Birth of a Baby


The birth of a new baby is a joyous time for most families. Bringing a new brother or sister home has wonderful feelings of anticipation and joy – as well as infant cries, dirty diapers, and sleepless nights.

There are a number of books about bringing a sibling into the home. Reading and talking about what is about to happen can help prepare children for the big event. Social Stories™ can be written to make it more personal, segments from Sesame Street™ and other TV shows can be viewed over and over again to help with comfort and familiarity, baby dolls can be purchased, and scenarios can be acted out, but nothing will quite be the same as the real thing!

So, it’s best to be prepared. Before the baby is born, you might consider visits to friends or family members who have babies and see how you child reacts to the infant. Consider your child’s sensitivities….. Does an infant’s cry upset him or her? Does the smell of dirty diapers put him or her off? Do you think your child will be upset when Mom and/or Dad’s time is so consumed with baby things?

As appropriate and according to your child’s interest level, involve your child in the planning for the new baby. Perhaps your child would like to pick out an outfit or soft toy for the baby. Maybe your child can even help narrow down a list of names. Many families buy a special gift for their child to give the new baby when he or she is born (and perhaps even one for the parents to give to the new older sibling).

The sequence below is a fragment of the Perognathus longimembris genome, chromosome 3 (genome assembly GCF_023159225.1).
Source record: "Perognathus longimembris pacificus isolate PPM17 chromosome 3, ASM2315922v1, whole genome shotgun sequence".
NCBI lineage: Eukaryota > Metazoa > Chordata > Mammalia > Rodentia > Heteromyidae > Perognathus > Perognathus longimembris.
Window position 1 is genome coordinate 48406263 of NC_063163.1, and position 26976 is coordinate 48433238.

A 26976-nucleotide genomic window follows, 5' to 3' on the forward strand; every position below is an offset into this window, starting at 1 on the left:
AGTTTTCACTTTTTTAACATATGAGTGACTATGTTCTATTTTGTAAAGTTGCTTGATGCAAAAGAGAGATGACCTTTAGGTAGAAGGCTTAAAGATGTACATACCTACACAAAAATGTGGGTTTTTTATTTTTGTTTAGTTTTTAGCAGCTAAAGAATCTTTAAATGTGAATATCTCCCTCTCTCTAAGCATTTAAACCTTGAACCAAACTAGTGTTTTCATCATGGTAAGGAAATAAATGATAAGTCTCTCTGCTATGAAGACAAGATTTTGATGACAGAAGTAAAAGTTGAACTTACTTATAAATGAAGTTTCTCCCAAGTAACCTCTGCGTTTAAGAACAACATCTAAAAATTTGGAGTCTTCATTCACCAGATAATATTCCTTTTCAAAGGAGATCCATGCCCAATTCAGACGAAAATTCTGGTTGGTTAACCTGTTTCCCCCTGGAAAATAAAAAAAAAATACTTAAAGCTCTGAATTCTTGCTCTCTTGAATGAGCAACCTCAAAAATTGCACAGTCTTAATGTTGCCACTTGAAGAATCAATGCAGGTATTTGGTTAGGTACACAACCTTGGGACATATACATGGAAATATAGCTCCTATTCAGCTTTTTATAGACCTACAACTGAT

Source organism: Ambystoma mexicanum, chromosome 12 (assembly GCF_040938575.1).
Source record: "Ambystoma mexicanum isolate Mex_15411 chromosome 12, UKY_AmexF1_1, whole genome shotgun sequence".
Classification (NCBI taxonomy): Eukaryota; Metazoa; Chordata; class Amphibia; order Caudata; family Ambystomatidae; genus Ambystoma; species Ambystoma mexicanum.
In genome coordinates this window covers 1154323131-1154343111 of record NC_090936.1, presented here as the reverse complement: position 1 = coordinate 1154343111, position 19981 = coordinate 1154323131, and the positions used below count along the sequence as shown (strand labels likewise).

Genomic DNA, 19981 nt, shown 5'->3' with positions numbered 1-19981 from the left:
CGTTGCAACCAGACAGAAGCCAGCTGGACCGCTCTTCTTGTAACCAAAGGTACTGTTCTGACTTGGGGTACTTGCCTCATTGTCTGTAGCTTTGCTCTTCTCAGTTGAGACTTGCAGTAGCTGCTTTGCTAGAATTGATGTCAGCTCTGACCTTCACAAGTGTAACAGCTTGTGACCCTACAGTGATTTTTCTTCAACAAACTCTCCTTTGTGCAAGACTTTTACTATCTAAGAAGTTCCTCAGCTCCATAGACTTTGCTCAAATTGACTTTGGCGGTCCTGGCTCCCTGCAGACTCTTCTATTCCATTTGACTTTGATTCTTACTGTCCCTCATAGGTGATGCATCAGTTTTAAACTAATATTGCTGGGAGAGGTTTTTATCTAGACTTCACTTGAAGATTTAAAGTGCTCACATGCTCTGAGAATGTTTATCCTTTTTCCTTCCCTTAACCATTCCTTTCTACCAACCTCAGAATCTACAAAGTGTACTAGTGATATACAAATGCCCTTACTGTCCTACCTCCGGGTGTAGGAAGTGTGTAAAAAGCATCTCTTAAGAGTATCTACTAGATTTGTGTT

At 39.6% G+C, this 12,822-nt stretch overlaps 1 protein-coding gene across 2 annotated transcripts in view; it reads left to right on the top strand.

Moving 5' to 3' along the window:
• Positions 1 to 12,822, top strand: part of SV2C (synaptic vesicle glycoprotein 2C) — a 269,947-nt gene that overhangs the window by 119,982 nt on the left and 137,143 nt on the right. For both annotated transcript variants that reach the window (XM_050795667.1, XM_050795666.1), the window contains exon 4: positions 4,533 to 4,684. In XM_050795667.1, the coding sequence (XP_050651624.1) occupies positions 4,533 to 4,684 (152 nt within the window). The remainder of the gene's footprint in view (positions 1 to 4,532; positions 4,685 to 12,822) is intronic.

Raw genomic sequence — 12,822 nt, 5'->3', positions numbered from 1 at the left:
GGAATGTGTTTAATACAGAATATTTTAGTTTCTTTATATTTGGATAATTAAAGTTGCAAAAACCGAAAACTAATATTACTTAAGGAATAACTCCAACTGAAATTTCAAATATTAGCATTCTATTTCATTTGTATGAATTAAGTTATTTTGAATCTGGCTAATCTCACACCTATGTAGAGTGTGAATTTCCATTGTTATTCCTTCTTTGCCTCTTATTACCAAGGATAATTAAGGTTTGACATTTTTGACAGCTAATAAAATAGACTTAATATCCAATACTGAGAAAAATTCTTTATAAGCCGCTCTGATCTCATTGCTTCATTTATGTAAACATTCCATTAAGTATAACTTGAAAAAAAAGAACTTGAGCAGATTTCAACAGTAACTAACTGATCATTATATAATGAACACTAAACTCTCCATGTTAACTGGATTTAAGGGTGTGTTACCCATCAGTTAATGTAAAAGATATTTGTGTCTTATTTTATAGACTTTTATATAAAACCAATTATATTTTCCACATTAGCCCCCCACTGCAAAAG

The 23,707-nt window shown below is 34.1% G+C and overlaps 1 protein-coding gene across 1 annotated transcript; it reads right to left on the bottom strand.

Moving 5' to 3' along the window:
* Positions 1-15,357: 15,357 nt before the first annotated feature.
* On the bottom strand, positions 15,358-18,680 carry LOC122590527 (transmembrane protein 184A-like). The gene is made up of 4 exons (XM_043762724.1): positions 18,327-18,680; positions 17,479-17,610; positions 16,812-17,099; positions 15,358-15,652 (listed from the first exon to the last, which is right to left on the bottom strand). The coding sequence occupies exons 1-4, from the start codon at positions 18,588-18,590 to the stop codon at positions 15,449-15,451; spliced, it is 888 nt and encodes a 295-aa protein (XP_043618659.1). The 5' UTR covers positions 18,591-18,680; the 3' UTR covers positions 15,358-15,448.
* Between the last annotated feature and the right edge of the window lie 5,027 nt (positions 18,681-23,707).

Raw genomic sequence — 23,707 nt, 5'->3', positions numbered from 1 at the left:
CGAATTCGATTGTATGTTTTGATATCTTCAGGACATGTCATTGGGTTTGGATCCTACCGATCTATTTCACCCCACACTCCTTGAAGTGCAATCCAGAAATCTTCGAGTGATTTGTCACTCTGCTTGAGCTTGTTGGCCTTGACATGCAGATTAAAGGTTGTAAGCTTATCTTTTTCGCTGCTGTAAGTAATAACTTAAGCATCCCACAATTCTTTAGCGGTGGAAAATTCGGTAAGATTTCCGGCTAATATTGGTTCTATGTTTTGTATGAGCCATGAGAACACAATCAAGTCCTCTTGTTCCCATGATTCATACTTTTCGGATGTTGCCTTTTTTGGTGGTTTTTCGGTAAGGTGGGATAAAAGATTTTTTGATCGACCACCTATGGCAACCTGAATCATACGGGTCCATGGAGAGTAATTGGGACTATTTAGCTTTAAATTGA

Over time, as your infant grows to be a toddler and young child, different issues will arise. One main concern of your older child may relate to the baby getting into the older child’s stuff. Some of this needs to be considered for safety. Perhaps the older child has toys that are “hazardous for those 3 and younger.” Or the older child may have special toys that are precious to him or her that he or she does not want to share. Provisions can be put into place to protect the older child’s possessions from the curiosity of the younger – and the reverse. Consider giving your child a special box or other location for his or her special things that can be kept and played with in his or her room when the door is closed, or consider putting a lock on your older child’s drawer to protect special possessions. Each family will need to figure out what will work best for them.

As in any situation, a child on the autism spectrum often needs direct, precise, and explicit instruction as to what he or she can or cannot do. There is nothing to replace direct supervision and vigilance. Keep your eyes open and ears alert to be prepared for anything that may occur, and enjoy the positive, quiet, loving times with your family.

Related Articles:

Additional Reading:

I'm a Big Brother by Joanna Cole

I’m a Big Brother by Joanna Cole

I'm a Big Sister by Joanna Cole

I’m a Big Sister by Joanna Cole

The New Baby by Mercer Mayer

The New Baby by Mercer Mayer

Waiting for Baby by Rachel Fuller

Waiting for Baby by Rachel Fuller

Last Updated: June 3, 2020

The Center for Autism Research and The Children's Hospital of Philadelphia do not endorse or recommend any specific person or organization or form of treatment. The information included within the CAR Autism Roadmap™ and CAR Resource Directory™ should not be considered medical advice and should serve only as a guide to resources publicly and privately available. Choosing a treatment, course of action, and/or a resource is a personal decision, which should take into account each individual's and family's particular circumstances.

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